Taiwan has more than 19 million eligible voters, and 7 million of them are in the 20-39 age group, according to government data. Many of these young voters identify as Taiwanese rather than Chinese, although they do not have strong political allegiances.

“They tend to support what they believe is just and right, as seen in the Sunflower student movement in 2014, the passage of the same-sex marriage bill or the recent extradition bill [in Hong Kong],” said Wang Ting-yu, who teaches law at Soochow University in Taipei.

Tsai was elected in 2016, when the KMT suffered heavy losses in the aftermath of the Sunflower movement opposing its controversial trade pact with mainland China.

As president, she has won support from young voters for delivering on a promise to uphold LGBT rights by pushing through the marriage equality bill in May.

Tsai’s sharp criticism of the Hong Kong government’s attempt to push through a bill that would allow fugitives to be sent to mainland China has also helped, as has her rejection of President Xi Jinping’s call for cross-strait unification under the “one country, two systems” model used in Hong Kong and Macau.

Liao Da-chi, a political science professor at Sun Yat-sen University in Kaohsiung, said Tsai had been successful in using opposition to “one country, two systems” and the extradition bill to win back support after the local elections defeat.

“Her campaign tactics are similar to those of Chen Shui-bian when he played the independence versus unification card to shift the focus to cross-strait issues,” she said, referring to the former Taiwanese president.

Those cross-strait issues, rather than the economy, have dominated presidential elections in Taiwan since Lee Teng-hui became its first directly elected president in 1996, according to Fan.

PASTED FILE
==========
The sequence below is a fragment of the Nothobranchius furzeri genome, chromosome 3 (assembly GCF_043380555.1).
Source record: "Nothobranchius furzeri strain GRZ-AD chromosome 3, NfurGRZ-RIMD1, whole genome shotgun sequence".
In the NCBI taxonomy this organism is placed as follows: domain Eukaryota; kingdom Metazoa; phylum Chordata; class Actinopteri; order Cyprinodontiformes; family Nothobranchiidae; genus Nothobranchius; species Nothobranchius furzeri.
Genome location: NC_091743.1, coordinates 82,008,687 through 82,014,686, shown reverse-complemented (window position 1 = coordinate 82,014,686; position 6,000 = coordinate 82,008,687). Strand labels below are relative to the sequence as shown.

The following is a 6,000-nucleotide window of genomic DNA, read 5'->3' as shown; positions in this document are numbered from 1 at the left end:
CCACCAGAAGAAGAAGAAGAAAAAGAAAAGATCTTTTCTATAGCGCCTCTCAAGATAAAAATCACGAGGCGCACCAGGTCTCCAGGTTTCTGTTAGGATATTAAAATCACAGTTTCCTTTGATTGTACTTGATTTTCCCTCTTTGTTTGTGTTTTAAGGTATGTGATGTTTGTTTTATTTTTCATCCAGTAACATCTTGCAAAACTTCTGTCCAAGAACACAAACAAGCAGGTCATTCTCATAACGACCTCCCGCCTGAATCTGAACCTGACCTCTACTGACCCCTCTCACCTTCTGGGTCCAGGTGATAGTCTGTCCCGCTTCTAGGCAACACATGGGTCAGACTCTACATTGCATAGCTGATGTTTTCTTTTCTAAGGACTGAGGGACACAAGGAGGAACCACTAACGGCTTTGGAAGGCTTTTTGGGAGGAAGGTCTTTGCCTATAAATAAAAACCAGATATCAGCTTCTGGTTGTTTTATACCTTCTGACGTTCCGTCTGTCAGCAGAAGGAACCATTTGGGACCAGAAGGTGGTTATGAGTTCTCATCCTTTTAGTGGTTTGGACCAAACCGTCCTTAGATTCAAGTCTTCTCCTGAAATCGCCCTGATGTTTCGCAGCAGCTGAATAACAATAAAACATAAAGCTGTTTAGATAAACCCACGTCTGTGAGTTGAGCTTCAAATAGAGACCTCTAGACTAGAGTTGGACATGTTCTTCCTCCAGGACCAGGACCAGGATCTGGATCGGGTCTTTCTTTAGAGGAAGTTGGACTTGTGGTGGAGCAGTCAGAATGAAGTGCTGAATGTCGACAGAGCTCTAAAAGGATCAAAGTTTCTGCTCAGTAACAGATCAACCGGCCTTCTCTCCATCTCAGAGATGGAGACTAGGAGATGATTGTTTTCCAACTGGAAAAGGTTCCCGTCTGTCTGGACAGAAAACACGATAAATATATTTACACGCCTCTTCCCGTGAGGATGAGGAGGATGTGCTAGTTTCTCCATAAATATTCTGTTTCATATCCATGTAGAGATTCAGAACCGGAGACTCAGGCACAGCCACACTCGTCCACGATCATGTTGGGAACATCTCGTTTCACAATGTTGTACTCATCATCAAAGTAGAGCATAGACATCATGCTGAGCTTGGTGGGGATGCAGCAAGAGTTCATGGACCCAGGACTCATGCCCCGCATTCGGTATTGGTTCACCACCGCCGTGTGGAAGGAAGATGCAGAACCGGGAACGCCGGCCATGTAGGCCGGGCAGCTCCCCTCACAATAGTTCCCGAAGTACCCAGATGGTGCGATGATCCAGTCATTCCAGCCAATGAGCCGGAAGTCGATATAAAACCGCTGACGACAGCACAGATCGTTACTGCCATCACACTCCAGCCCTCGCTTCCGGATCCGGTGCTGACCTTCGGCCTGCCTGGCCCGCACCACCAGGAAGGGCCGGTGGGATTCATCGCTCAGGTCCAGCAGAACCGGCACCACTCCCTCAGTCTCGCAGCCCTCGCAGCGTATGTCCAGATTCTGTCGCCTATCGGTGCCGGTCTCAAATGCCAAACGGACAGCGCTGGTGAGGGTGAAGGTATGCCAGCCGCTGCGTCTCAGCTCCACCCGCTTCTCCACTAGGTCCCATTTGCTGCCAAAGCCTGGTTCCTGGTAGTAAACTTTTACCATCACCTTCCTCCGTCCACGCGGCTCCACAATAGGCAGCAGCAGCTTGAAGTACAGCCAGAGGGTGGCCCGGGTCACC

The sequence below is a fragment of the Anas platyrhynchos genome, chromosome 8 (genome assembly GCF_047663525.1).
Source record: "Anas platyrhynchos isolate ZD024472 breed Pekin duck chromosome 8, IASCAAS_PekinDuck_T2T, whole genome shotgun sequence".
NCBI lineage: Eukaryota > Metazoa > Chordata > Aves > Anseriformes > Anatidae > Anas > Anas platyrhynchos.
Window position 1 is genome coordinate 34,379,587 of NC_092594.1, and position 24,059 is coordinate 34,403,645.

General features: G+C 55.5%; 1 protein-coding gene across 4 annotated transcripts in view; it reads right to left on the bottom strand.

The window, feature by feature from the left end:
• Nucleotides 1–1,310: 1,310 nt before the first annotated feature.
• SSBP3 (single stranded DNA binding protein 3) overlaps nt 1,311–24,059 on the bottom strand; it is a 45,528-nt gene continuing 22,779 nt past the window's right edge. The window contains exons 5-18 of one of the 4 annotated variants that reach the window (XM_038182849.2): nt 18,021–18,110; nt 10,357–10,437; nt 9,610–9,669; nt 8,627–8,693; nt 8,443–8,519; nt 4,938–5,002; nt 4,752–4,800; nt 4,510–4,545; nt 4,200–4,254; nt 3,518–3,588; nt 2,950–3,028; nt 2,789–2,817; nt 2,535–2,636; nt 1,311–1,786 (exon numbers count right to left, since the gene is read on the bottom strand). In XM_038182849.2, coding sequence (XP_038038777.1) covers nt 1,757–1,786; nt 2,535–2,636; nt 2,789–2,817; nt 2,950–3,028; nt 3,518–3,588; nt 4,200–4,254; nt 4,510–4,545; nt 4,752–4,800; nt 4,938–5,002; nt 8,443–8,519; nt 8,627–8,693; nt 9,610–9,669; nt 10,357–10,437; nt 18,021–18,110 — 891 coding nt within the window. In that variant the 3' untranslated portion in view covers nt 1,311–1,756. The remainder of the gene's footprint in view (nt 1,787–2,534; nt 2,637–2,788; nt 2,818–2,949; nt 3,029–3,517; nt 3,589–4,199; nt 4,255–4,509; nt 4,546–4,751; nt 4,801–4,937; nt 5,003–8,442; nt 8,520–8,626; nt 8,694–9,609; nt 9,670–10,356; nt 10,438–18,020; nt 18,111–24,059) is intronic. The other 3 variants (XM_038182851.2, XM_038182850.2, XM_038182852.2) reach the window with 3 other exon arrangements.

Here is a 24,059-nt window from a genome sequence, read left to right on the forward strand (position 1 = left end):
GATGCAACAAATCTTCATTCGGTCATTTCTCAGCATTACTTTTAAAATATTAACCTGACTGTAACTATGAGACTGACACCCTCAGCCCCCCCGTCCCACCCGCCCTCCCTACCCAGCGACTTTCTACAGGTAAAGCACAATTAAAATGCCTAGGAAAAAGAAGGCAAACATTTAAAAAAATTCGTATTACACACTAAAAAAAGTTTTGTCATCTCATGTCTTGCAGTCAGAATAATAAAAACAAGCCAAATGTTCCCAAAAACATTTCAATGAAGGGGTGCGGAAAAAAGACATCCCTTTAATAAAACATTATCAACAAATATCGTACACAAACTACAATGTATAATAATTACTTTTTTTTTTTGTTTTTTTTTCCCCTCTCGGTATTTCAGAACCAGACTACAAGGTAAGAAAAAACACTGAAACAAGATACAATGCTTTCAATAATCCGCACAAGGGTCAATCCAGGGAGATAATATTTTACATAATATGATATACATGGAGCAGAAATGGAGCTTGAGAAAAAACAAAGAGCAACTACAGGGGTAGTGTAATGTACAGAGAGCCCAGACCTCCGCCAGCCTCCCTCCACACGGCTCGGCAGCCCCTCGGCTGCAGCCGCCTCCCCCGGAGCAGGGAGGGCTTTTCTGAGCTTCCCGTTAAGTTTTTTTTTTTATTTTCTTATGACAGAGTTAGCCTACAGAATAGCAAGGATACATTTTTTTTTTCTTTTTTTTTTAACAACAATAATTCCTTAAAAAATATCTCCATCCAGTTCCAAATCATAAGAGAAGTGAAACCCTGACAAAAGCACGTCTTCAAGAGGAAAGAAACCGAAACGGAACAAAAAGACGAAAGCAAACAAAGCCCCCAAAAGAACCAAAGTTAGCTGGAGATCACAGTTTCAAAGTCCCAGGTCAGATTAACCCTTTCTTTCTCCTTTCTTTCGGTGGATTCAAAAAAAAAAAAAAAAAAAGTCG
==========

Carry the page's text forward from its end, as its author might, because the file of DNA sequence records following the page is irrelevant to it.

During the campaign, Beijing – which considers Taiwan a wayward province to be reclaimed by force if necessary – sent unarmed ballistic missiles near the island in a bid to discourage people from voting for Lee because of his pro-independence stance.

“Also, most voters see promises about the economy taking off as a rosy outcome that will be difficult for candidates to deliver,” Fan said.

According to an opinion poll released by Academia Sinica on June 14, most respondents – 58.3 per cent – saw sovereignty as more important than economic benefits – 31.3 per cent – when it came to cross-strait negotiations.

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The results reflected growing dismay over pressure from Beijing and disillusionment with looking to the mainland for economic gain, said Chen Chih-jou, deputy director of Academia Sinica’s Institute of Sociology.

But Taiwan’s economy was not in worse shape under Tsai than it was under her KMT predecessor Ma Ying-jeou, analysts said. The island’s gross domestic product has remained stable at around 2 per cent since Tsai took office, unemployment is at its lowest in decades, and investment has gone up in the past year.

Disappointing wage growth, however, has seen the average monthly income for young Taiwanese remaining at a level between NT$23,000 to NT$25,000 (US$740 to US$806) in recent years.

“Actually what the public cares about most is wages, which for many young people have remained low,” said Wang Yeh-lih, a political science professor at National Taiwan University.

This article appeared in the South China Morning Post print edition as: ‘youth vote, not economy, to be decisive’ in election